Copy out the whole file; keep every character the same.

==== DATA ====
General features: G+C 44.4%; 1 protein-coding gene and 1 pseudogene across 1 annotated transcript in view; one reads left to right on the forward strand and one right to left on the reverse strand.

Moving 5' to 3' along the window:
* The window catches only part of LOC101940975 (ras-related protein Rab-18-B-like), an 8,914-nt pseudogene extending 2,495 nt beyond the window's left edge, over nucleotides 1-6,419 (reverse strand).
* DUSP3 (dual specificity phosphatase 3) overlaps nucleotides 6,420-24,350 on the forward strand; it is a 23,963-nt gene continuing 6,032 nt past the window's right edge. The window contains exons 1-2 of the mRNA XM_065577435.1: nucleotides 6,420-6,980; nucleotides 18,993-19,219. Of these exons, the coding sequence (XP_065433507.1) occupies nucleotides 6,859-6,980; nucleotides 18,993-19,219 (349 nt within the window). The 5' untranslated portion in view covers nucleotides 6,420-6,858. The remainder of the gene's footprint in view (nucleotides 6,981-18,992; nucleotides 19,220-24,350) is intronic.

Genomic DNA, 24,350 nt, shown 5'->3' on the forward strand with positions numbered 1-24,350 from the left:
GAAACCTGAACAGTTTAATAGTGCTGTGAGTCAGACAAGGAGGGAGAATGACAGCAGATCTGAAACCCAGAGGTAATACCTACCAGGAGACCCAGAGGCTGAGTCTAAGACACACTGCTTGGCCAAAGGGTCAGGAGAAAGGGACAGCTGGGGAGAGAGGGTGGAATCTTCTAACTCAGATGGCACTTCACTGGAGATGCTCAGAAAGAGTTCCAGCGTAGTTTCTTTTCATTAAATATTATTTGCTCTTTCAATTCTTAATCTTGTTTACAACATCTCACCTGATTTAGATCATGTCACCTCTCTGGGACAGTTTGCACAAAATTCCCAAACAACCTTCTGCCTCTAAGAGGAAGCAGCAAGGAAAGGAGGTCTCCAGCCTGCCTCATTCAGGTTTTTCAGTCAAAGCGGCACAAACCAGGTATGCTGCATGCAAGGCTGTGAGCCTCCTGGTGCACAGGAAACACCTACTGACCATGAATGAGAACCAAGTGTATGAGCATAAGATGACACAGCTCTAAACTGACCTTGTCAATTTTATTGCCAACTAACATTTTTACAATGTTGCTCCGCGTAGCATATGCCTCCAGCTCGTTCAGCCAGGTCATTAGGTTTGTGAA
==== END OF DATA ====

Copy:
General features: G+C 44.4%; 1 protein-coding gene and 1 pseudogene across 1 annotated transcript in view; one reads left to right on the forward strand and one right to left on the reverse strand.

Moving 5' to 3' along the window:
* The window catches only part of LOC101940975 (ras-related protein Rab-18-B-like), an 8,914-nt pseudogene extending 2,495 nt beyond the window's left edge, over nucleotides 1-6,419 (reverse strand).
* DUSP3 (dual specificity phosphatase 3) overlaps nucleotides 6,420-24,350 on the forward strand; it is a 23,963-nt gene continuing 6,032 nt past the window's right edge. The window contains exons 1-2 of the mRNA XM_065577435.1: nucleotides 6,420-6,980; nucleotides 18,993-19,219. Of these exons, the coding sequence (XP_065433507.1) occupies nucleotides 6,859-6,980; nucleotides 18,993-19,219 (349 nt within the window). The 5' untranslated portion in view covers nucleotides 6,420-6,858. The remainder of the gene's footprint in view (nucleotides 6,981-18,992; nucleotides 19,220-24,350) is intronic.

Genomic DNA, 24,350 nt, shown 5'->3' on the forward strand with positions numbered 1-24,350 from the left:
GAAACCTGAACAGTTTAATAGTGCTGTGAGTCAGACAAGGAGGGAGAATGACAGCAGATCTGAAACCCAGAGGTAATACCTACCAGGAGACCCAGAGGCTGAGTCTAAGACACACTGCTTGGCCAAAGGGTCAGGAGAAAGGGACAGCTGGGGAGAGAGGGTGGAATCTTCTAACTCAGATGGCACTTCACTGGAGATGCTCAGAAAGAGTTCCAGCGTAGTTTCTTTTCATTAAATATTATTTGCTCTTTCAATTCTTAATCTTGTTTACAACATCTCACCTGATTTAGATCATGTCACCTCTCTGGGACAGTTTGCACAAAATTCCCAAACAACCTTCTGCCTCTAAGAGGAAGCAGCAAGGAAAGGAGGTCTCCAGCCTGCCTCATTCAGGTTTTTCAGTCAAAGCGGCACAAACCAGGTATGCTGCATGCAAGGCTGTGAGCCTCCTGGTGCACAGGAAACACCTACTGACCATGAATGAGAACCAAGTGTATGAGCATAAGATGACACAGCTCTAAACTGACCTTGTCAATTTTATTGCCAACTAACATTTTTACAATGTTGCTCCGCGTAGCATATGCCTCCAGCTCGTTCAGCCAGGTCATTAGGTTTGTGAA